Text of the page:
18 Aug Microcystin detection in water
Algal blooms in freshwater lakes
Cyanobacteria (blue-green algae) are unicellular prokaryotes that thrive mainly in freshwater lakes. Being autotroph organisms they accomplish oxygenic photosynthesis playing a significant role in the food chain of several ecosystems. However, under certain circumstances (eutrophication, climatic change, etc.), they can grow and lead to uncontrolled blooms.
Harmful effect of toxin release
The risk of these uncontrolled blooms is related to the capacity that some particular genera have in producing pathogenic toxins. The most common and dangerous toxin is called microcystin and is produced by Microcystis, Anabaena, Planktothrix, Nostoc and Anabaenopsis. It is generally accepted that half of the blooms are toxic.
Microcystins are secondary metabolites that are normally located inside cyanobacteria cells. However, when toxins are released, normally due to cellular lysis, the freshwater becomes contaminated and its consumption turns hazardous not only just for humans but for animals too. It is important to address that toxin analysis does not indicate the presence of the microorganism. This issue may become a problem in drinking water treatment plants as toxin may release after cellular lysis. Therefore, it is advisable to perform an intracellular microcystin analysis prior to drinking water treatment.
During the last years the concern regarding cyanotoxin toxicity has not been limited to drinking and recreational water but to the intake of food that has been exposed to toxins (i.e. vegetables, fish and mollusks, which specially have a great bio-concentrating capacity). Until recent years, microcystins were linked exclusively to freshwater environments. Nevertheless, these toxins are very stable and persistent and may appear in marine water as well (due to downstream toxin transport). In fact, several studies have verified microcystin accumulation in mollusk bivalbes ready for human consumption.
Microcystins are mainly hepatotoxic and its long term exposition leads to a direct carcinogenic effect in the liver. They specifically inhibit serin/threonine phosphatases type 1 and 2A from mammals, which have tumor suppressor functions. Once the toxin is accumulated in the liver, they promote cytoskeleton disorganization, lipid peroxidation, loose of plasmatic membrane integrity, DNA fragmentation, apoptosis and finally necrosis.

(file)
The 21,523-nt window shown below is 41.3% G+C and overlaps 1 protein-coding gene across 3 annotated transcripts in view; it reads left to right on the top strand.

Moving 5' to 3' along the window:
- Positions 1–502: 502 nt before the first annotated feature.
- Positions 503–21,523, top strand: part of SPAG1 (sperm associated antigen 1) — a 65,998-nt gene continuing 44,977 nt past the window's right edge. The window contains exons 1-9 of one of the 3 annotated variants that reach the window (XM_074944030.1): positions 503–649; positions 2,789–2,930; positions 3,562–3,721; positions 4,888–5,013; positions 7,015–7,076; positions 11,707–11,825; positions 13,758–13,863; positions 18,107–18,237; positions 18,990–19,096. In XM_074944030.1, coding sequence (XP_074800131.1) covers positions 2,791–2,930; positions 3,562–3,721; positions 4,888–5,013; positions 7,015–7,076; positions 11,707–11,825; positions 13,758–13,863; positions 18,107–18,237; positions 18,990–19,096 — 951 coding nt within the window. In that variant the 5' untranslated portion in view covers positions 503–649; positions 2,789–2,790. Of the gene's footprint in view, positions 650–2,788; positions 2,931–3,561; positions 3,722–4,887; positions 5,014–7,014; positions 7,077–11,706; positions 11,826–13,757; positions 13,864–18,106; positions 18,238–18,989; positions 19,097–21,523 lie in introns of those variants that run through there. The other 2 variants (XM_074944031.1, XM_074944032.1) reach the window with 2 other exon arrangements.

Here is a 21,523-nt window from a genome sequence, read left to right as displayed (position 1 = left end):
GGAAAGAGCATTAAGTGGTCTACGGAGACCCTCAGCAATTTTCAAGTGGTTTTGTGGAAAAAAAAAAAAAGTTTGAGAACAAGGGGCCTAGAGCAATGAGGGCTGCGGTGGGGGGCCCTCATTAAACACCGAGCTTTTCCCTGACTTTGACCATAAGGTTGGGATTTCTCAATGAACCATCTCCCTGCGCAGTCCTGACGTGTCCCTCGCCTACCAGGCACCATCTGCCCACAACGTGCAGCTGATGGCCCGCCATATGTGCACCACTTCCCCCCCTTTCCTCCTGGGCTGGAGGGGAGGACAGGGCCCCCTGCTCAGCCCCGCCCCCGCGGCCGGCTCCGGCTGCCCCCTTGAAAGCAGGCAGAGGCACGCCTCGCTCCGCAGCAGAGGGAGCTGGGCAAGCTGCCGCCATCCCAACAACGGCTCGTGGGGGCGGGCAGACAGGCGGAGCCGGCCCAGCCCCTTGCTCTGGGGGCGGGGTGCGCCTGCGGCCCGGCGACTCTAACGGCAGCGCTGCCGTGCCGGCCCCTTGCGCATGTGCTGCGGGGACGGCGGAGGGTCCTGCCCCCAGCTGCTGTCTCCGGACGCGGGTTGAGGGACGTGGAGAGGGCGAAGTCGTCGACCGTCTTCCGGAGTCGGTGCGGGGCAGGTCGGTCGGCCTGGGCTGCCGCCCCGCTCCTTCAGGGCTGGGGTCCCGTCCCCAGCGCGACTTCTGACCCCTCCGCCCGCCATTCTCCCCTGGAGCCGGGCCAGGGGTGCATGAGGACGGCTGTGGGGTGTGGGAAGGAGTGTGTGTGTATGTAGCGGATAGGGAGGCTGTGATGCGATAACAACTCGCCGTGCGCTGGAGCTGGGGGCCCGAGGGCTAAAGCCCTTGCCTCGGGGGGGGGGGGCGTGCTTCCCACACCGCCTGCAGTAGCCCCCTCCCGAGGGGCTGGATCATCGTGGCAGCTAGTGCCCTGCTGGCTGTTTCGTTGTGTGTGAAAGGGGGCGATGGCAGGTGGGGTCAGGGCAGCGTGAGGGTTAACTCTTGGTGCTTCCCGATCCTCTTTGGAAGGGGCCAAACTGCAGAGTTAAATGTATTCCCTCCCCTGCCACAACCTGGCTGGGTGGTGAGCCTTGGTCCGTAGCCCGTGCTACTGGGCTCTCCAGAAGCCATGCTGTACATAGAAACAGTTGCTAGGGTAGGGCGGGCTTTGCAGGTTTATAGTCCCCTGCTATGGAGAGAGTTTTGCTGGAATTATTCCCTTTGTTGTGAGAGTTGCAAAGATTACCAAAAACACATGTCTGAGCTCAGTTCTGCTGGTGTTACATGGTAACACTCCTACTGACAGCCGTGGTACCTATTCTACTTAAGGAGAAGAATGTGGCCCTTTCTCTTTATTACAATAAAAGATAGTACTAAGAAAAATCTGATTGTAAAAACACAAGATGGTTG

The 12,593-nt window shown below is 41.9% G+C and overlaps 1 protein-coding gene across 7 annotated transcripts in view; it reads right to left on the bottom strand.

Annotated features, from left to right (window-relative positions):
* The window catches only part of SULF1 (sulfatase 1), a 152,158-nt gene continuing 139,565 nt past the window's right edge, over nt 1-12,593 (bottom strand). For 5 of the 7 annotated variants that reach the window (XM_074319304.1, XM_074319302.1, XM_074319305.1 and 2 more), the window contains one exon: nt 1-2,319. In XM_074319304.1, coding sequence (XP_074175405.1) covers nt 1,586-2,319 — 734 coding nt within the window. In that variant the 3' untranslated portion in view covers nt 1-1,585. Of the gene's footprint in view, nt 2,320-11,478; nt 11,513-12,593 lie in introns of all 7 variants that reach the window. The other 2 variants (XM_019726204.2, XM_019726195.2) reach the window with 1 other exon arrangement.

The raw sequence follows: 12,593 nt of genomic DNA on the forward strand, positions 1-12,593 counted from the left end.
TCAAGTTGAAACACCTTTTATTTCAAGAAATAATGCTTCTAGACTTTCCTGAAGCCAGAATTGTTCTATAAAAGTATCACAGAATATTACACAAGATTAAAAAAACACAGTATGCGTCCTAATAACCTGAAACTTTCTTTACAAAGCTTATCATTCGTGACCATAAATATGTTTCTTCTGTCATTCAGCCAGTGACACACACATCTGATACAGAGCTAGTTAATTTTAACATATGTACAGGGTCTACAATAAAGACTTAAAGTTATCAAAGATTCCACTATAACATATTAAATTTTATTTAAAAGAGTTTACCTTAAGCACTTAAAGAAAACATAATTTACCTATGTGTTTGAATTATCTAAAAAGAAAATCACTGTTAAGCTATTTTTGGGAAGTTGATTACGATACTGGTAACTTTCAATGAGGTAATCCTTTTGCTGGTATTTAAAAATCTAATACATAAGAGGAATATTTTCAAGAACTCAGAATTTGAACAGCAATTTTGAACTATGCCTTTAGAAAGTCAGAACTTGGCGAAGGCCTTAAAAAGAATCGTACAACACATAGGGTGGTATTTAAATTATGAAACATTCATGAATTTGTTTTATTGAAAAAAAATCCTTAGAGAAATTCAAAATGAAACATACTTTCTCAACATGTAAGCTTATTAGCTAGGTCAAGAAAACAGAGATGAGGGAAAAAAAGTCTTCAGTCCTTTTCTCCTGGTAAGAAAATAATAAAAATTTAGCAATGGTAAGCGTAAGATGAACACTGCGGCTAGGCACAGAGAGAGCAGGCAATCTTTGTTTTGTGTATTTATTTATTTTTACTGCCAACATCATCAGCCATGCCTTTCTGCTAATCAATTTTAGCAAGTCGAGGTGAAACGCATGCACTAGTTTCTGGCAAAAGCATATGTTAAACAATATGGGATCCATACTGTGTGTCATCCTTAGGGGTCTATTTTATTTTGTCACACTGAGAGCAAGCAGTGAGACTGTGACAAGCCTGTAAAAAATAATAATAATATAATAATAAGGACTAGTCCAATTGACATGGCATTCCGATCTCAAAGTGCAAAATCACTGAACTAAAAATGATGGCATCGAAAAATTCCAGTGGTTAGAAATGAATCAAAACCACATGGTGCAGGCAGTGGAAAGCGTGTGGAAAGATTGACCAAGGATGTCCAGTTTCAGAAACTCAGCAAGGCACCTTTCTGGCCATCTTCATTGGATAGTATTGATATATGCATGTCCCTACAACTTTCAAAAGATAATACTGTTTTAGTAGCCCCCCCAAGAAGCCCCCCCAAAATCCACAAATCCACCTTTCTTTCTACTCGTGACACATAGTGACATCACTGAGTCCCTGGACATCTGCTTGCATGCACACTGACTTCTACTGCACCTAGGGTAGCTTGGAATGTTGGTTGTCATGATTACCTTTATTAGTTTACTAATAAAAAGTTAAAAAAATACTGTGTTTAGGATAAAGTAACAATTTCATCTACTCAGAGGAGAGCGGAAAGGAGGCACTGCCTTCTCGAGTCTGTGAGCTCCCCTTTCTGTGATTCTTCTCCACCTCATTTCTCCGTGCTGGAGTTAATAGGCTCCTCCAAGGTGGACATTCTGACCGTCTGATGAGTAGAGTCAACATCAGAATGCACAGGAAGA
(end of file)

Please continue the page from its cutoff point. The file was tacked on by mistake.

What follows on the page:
Microcystins are cyclic heptapeptides composed by natural and no natural amino acids. They are very stable and thermoresistent and more than 100 variants have been described. Four of them (LR, RR, LA and YR) are especially frequent. WHO recommends consumption of drinking water with microcystin LR concentration bellow 1 µg/L.
Factors promoting toxin release
Cyanobacteria grow is associated to high concentration of nutrients being fosforous the element that controls cell proliferation. Nitrogen availability is also important especially in those species that cannot fix atmospheric nitrogen. Temperature rise, luminosity rise or low water turbulence are factors that also trigger cyanobacteria grow.
Potentially cyanotoxin producing blooms can thrive without toxin synthesis and release. One of the reasons arises from the factor that toxin and no toxin producing cyanobacteria normally coexist in a given bloom. The ratio between toxic and no toxic strains can vary significantly in space and time; factors involved are not completely understood at present.